Anti-cyberbullying advocate set to attend Trump's State of the Union

Melissa Nann Burke
The Detroit News
Adrian College student Haley Petrowski, an anti-cyberbullying advocate, is attending the State of the Union on Feb. 5, 2019, as the guest of Rep. Tim Walberg, R-Tipton.

Washington — A college student who used her personal experience with cyberbullying to lobby for a change to Michigan law is attending President Donald Trump's State of the Union address.  

Haley Petrowski, a junior at Adrian College will be the guest of Rep. Tim Walberg, R-Tipton, at Tuesday's speech. 

Petrowski, 21, said she pressed lawmakers in Lansing to introduce legislation that then-Gov. Rick Snyder signed in December. It designates cyberbullying as a crime punishable by up to 93 days in prison or a $500 fine.

Cyberbullying that is found to cause a victim’s suicide is punishable by up to 10 years in prison and a $10,000 fine. The law takes effect in March. 

Petrowski herself was a victim of cyberbullying that led her to attempt suicide in 2014, she said. Elected officials should take heed, she said. 

"Cyberbullying is very apparently happening right now in the government right now, and I want to stress to everyone that we are all on the same team. We’re all here to better our nation, and we’re fighting one another and don’t have to," Petrowski said in an interview. 

"It is so much easier to be kind to someone — to listen to someone with an open mind and open heart than it is to shut them down or talk at them. I hope I can be that representation of that person. I survived my bullies. I did. It was something that almost took my life. And it doesn’t need to happen at all."

Petrowski said she hopes to run for office herself one day, possibly for U.S. Senate. 

"We look up to government officials. I want to be one of them some day and I want generations to look up to them and say, 'Wow, their opinions differ but they are kind and good people.' Because a lot of them are," she said.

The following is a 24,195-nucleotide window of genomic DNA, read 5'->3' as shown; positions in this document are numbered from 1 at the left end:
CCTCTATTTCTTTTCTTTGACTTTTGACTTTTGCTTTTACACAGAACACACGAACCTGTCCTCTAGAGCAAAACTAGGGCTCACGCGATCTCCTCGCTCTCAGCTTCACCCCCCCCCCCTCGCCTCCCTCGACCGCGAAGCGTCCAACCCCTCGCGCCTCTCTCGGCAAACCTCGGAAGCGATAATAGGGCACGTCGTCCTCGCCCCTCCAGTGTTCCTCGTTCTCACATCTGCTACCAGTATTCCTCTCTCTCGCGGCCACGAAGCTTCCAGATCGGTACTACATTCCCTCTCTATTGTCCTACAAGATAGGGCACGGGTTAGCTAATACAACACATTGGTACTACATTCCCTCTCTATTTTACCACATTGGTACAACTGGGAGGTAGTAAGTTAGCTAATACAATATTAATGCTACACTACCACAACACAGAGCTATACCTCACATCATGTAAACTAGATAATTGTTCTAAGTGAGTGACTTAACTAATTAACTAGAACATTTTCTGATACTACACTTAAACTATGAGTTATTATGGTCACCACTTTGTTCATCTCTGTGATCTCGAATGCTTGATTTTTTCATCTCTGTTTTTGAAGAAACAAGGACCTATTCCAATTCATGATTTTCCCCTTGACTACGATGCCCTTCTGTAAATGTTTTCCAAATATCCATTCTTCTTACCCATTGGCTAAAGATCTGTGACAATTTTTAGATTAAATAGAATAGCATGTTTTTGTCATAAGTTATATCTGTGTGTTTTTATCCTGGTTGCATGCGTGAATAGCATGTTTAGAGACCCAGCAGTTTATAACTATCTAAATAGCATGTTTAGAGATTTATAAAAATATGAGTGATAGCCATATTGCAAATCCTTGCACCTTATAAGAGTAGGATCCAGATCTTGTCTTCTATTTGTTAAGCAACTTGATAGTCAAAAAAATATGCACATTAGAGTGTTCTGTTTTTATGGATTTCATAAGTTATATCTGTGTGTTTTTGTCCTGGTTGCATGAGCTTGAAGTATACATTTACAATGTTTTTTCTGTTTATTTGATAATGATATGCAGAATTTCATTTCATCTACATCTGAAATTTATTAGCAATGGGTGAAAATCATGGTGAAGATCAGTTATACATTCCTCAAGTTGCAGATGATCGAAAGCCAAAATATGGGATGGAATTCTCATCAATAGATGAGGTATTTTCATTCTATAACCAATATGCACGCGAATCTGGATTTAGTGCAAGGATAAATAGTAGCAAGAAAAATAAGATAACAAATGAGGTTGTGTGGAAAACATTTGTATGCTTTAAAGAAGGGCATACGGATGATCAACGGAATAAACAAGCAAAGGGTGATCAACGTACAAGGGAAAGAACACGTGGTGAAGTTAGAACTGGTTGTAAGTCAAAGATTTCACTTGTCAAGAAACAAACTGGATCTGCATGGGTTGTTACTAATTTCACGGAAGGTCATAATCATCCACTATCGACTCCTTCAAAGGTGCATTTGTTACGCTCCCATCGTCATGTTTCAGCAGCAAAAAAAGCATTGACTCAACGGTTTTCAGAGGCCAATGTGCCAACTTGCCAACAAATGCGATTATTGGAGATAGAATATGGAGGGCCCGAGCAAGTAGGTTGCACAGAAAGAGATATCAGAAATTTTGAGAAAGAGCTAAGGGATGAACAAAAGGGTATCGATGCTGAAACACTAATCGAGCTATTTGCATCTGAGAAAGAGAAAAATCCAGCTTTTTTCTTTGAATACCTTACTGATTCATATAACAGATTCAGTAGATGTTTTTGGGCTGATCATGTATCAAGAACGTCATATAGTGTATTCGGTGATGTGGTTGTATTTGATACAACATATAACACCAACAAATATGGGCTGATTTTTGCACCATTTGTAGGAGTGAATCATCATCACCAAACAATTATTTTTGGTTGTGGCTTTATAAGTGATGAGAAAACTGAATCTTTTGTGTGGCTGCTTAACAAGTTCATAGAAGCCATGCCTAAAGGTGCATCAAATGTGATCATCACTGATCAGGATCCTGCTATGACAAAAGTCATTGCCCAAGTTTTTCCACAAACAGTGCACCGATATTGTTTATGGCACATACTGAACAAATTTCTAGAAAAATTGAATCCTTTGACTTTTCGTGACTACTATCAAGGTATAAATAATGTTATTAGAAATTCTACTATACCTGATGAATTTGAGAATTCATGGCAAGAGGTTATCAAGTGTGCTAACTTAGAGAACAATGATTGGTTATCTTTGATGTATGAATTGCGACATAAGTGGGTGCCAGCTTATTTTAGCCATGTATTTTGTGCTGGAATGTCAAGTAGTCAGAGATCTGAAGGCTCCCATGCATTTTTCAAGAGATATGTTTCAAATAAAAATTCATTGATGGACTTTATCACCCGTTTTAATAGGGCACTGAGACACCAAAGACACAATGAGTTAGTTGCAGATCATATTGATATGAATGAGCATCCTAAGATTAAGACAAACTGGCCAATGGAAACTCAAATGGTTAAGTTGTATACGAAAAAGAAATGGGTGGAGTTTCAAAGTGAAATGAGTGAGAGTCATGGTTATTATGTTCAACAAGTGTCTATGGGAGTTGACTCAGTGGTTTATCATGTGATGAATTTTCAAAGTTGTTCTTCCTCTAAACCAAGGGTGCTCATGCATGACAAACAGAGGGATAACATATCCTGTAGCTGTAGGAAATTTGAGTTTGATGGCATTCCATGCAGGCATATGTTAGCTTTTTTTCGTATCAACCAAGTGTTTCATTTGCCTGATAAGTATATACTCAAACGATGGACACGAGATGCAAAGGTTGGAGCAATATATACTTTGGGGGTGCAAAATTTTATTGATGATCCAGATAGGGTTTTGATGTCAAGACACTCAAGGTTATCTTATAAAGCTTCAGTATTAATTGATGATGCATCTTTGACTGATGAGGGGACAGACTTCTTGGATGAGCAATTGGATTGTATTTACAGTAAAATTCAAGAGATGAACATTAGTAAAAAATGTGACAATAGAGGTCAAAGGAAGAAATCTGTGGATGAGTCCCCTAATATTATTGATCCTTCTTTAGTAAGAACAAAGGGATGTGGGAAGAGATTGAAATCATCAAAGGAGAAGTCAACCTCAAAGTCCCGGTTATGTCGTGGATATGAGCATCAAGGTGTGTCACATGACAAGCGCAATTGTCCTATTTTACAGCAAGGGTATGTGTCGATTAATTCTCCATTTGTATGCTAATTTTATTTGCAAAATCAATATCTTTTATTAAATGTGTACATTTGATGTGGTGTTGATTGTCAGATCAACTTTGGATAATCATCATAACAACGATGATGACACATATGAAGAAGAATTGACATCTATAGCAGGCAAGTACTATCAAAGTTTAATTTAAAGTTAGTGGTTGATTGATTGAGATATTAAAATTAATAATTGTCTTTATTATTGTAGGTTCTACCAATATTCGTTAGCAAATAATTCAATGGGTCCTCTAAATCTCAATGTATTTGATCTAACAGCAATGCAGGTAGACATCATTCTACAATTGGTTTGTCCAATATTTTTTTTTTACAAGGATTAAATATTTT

Petrowski said her message isn't aimed at the president, whose Twitter attacks are nearly a daily exercise. 

"This message applies to everyone. At some point in our lives, everyone has been the bully," she said.

"This isn’t for Donald Trump or because there’s people in the Congress or Senate who are mean to one another. This is to spread awareness for the people."

Petrowski is hoping to expand her anti-cyberbullying advocacy to push for stricter measures for cyberbullying in other states. Young people and students can't escape social media, she added.

Walberg met recently with Petrowski and said he was inspired by her courage.

“Cyberbullying is an issue that too often is overlooked but has a major impact on many young people at critical junctures in their life," Walberg said in a statement.

"By using her story and her platform to shine a much-needed light on this problem, Haley is already making a big difference — and is destined for even bigger things.”

Members of Congress often signal their priorities and passions with their choice of guests for the annual State of the Union. 

Other guests attending Tuesday with Michigan members include Philomena Mantella, the incoming president of Grand Valley State University, as the guest of Sen. Gary Peters, D-Bloomfield Township. 

Retired science teacher Jean Buller of Commerce Township is the guest of Rep. Haley Stevens, the Rochester Hills Democrat who sits on the House Science, Space & Technology Committee.

And Rep. Brenda Lawrence, D-Southfield, invited political strategist Glynda C. Carr, who co-founded a group that aims to expand and support the leadership pipeline for black women.

Rep. Fred Upton, R-St. Joseph, is bringing Berrien County Sheriff Paul Bailey.

Rep. Dan Kildee, D-Flint Township, invited Cathy Wusterbarth of Oscoda, who is a clean water activist pressing the government to more urgently address toxic per- and polyfluoroalkyl substances (PFAS) contamination in the community's drinking water.